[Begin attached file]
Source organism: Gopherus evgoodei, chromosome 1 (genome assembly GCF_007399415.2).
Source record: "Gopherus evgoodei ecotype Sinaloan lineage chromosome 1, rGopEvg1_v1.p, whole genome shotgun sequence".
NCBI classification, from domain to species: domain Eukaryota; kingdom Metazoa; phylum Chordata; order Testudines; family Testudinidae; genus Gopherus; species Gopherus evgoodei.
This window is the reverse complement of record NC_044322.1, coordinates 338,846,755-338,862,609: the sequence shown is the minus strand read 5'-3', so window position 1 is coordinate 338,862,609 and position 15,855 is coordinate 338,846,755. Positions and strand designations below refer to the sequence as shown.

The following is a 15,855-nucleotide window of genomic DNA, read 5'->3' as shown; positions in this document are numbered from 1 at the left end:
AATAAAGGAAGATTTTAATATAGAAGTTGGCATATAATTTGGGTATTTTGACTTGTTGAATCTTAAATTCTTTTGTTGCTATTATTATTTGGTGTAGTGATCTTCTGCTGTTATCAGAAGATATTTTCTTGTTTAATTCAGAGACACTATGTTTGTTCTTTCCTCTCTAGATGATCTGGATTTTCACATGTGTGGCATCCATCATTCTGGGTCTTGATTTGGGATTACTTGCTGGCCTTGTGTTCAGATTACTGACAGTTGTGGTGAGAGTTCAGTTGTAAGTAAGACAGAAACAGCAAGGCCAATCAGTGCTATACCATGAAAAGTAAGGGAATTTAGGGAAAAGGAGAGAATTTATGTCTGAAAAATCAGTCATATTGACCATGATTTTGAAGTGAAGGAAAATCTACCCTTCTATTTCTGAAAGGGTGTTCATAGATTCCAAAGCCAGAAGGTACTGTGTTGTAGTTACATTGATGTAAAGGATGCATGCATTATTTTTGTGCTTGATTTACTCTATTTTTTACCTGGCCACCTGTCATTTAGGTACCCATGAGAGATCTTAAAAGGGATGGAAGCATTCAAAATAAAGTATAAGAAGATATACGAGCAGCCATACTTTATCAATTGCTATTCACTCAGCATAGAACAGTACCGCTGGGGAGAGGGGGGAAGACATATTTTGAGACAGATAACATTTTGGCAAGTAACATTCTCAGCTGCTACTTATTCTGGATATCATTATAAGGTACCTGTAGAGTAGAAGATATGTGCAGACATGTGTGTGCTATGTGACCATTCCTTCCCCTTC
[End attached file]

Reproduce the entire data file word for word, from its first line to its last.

Source organism: Gopherus evgoodei, chromosome 1 (genome assembly GCF_007399415.2).
Source record: "Gopherus evgoodei ecotype Sinaloan lineage chromosome 1, rGopEvg1_v1.p, whole genome shotgun sequence".
NCBI classification, from domain to species: domain Eukaryota; kingdom Metazoa; phylum Chordata; order Testudines; family Testudinidae; genus Gopherus; species Gopherus evgoodei.
This window is the reverse complement of record NC_044322.1, coordinates 338,846,755-338,862,609: the sequence shown is the minus strand read 5'-3', so window position 1 is coordinate 338,862,609 and position 15,855 is coordinate 338,846,755. Positions and strand designations below refer to the sequence as shown.

The following is a 15,855-nucleotide window of genomic DNA, read 5'->3' as shown; positions in this document are numbered from 1 at the left end:
AATAAAGGAAGATTTTAATATAGAAGTTGGCATATAATTTGGGTATTTTGACTTGTTGAATCTTAAATTCTTTTGTTGCTATTATTATTTGGTGTAGTGATCTTCTGCTGTTATCAGAAGATATTTTCTTGTTTAATTCAGAGACACTATGTTTGTTCTTTCCTCTCTAGATGATCTGGATTTTCACATGTGTGGCATCCATCATTCTGGGTCTTGATTTGGGATTACTTGCTGGCCTTGTGTTCAGATTACTGACAGTTGTGGTGAGAGTTCAGTTGTAAGTAAGACAGAAACAGCAAGGCCAATCAGTGCTATACCATGAAAAGTAAGGGAATTTAGGGAAAAGGAGAGAATTTATGTCTGAAAAATCAGTCATATTGACCATGATTTTGAAGTGAAGGAAAATCTACCCTTCTATTTCTGAAAGGGTGTTCATAGATTCCAAAGCCAGAAGGTACTGTGTTGTAGTTACATTGATGTAAAGGATGCATGCATTATTTTTGTGCTTGATTTACTCTATTTTTTACCTGGCCACCTGTCATTTAGGTACCCATGAGAGATCTTAAAAGGGATGGAAGCATTCAAAATAAAGTATAAGAAGATATACGAGCAGCCATACTTTATCAATTGCTATTCACTCAGCATAGAACAGTACCGCTGGGGAGAGGGGGGAAGACATATTTTGAGACAGATAACATTTTGGCAAGTAACATTCTCAGCTGCTACTTATTCTGGATATCATTATAAGGTACCTGTAGAGTAGAAGATATGTGCAGACATGTGTGTGCTATGTGACCATTCCTTCCCCTTC